Tag: Ancient Egyptian Hieroglyphics

Ancient Egyptian Valentines

love in ancient egypt

With valentines day coming up, you might be looking for a really unique (but affordable!) way to impress someone. Here are some different ideas inspired by ancient Egypt which you can make or buy today! We absolutely guarantee your valentine will not have received any of these before!

Click to download free cheat sheet!

 

Write your partners’ name in hieroglyphs

Difficulty: Super easy

Instructions: Use our translator to transliterate your partner’s name – write this on an envelope, gift tag or in your card to make an ordinary item much more interesting!

Egyptian pharaohs wrote their names in a cartouche – you might want to do this too – learn more here!

 

Make a Hieroglyphic card

Difficulty: Quite easy

Instructions: Instead of just writing the name, you could make or write your entire card in hieroglyphs! Not much good at drawing? Print this page, and trace the hieroglyphs from below.

Here’s some useful words you might want to use :

English Middle Egyptian Hieroglyphic
Beer hket
Beautiful / Happy Nefer
Eternity / Forever Djet
Body khet
exist kheper
face her
I, Me wi   i,me_hieroglyph
You (masculine) tchu you(m)_hieroglyph
You (feminine) tchen you(f)_hieroglyph
We, us n we,us_hieroglyph
Love merwt love_hieroglyph
Love (verb) mer love_verb_hieroglyph
Wine Irep

 

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Dempsey Designs Card Making for All Occasions Kit
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Make a papyrus!

Difficulty: Medium

Instructions: first get yourself some papyrus (cheap links below – yes, its genuine papyrus!) We absolutely guarantee your valentine will have never received a papyrus!

With papyrus in hand, you could either write a message or (if you’re feeling creative) why not go for an Egyptian style artwork? Many original papyri have colorful drawings with hieroglyphs used for names or important messages, which make clear the events shown in the picture. The pictures will give you some ideas for style an layout! It was common to show the couple seated, perhaps enjoying an activity or family time, with brief messages or names in hieroglyphs worked into the image.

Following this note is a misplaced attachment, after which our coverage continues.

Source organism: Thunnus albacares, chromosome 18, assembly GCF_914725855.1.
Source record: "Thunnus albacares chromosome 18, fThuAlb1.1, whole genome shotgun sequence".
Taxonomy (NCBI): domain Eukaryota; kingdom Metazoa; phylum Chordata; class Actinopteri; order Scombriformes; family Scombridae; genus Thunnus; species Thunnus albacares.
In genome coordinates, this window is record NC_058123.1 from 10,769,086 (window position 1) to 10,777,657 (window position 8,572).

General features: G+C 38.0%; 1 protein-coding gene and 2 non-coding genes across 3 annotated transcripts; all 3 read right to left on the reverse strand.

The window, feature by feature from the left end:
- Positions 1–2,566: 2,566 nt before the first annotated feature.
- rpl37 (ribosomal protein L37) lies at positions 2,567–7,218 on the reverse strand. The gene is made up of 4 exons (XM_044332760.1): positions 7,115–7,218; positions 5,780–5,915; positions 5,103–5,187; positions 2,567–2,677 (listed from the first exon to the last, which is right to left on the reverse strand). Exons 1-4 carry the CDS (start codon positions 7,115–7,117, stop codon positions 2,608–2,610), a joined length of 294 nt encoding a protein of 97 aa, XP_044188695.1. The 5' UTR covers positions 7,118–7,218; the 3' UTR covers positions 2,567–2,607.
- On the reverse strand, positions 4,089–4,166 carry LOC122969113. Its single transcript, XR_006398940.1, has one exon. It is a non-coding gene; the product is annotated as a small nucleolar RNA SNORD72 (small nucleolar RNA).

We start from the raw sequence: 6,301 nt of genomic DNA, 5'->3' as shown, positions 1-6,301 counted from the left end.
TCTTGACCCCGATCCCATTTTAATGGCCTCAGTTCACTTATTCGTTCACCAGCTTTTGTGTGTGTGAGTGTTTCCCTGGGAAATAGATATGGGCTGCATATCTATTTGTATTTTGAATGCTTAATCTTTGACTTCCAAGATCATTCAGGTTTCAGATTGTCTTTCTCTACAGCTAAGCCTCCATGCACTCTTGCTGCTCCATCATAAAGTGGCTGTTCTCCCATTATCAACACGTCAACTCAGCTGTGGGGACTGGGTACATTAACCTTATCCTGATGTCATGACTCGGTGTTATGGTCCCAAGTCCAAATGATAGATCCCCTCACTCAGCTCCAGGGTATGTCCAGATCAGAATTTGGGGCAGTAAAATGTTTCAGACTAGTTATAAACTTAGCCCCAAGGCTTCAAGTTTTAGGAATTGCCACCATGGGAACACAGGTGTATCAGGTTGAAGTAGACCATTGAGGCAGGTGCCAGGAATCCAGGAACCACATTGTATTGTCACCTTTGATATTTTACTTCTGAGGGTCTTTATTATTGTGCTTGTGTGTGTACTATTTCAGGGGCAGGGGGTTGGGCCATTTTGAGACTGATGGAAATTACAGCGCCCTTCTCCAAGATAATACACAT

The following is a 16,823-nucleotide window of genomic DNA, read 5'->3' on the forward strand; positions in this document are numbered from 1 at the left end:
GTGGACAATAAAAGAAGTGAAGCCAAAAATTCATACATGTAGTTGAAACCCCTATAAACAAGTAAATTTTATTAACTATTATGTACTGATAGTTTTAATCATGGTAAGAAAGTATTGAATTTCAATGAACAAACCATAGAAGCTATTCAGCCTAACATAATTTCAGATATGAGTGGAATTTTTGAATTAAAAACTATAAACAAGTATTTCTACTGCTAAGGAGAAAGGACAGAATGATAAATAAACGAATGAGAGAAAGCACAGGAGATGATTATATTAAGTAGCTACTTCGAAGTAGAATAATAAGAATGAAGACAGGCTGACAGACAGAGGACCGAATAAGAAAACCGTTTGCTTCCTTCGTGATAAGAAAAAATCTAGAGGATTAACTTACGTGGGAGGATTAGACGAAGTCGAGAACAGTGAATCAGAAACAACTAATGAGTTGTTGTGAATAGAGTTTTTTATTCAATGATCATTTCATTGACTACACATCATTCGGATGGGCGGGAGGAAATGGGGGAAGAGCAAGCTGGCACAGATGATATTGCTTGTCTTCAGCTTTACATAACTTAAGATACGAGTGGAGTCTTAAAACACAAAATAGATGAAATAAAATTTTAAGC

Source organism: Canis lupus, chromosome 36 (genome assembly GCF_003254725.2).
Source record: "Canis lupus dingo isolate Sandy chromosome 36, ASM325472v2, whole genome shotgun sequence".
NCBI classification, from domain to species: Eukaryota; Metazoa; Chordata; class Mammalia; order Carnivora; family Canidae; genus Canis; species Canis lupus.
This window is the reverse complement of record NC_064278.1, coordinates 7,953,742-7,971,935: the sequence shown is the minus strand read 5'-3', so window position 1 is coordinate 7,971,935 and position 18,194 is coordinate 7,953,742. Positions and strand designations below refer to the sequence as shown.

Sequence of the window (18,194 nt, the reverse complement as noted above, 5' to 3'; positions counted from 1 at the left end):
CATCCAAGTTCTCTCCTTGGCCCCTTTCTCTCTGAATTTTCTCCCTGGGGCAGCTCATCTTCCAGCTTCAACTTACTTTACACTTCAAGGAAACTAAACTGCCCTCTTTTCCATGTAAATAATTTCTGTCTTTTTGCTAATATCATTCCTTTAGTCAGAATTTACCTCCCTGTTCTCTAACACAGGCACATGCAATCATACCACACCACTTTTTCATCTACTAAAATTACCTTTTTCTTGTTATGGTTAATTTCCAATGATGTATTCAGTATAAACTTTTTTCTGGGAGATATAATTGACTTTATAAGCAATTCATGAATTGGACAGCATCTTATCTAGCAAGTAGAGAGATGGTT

Egyptian Art showing figures hand in hand

Egyptian Art showing figures hand in hand

 

 

A couple playing senet

A couple playing the popular game, senet

 

 

 

 

 

 

 

 

 

Pharaoh Tutankhamun and his wife Ankhesenamun

Pharaoh Tutankhamun and his wife Ankhesenamun

Papyrus showing couple seated together

Papyrus showing couple seated together

 

 


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10 SHEETS EGYPTIAN PAPYRUS PAPER & HIEROGLYPHICS INFO
10 sheets of original PAPYRUS PAPER 330mm X 230mm
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How about some Historical (but affordable) Jewelry?

The ancient Egyptians certainly appreciated the finer things in life – jewelry was as for them then as it is for us today! For the rich, there was gold, silver and precious stones – Some of the more prized and favored stones were lapis lazuli, turquoise, garnet, carnelian, obsidian and rock crystal. Ordinary people went for imitation stones and copper based items. A popular material, faience, was made of ground quartz mixed with a colorant that was heated and molded to imitate more expensive natural stones.

Popular among all classes were amulets, which were often incorporated into Egyptian jewelry or worn as independent pieces. Amulets are charms or talismans believed to either protect the wearer or infuse him or her with power, protection, luck and so on. Egyptian amulets were carved into various forms and shapes, such as animals, humans, gods and symbols. The amulets were equally important protectors of the living as they were armor of the dead.

 

The Scarab

The scarab beetle was a universal sign of good luck – it was belied to convey courage and the protection of the gods. Giving small scarab beetles, often made of faience were frequently given as gifts. Some were even inscribed with messages or images of deities and given for special occasions, such as a marriage or pregnancy.

Scarab for Courage and Protection - Amulet Necklace - Jewels of Atum-Ra - Ancient Egypt Collection
  • Beginning in the Old Kingdom of Ancient Egypt, memorialising scarabs became common.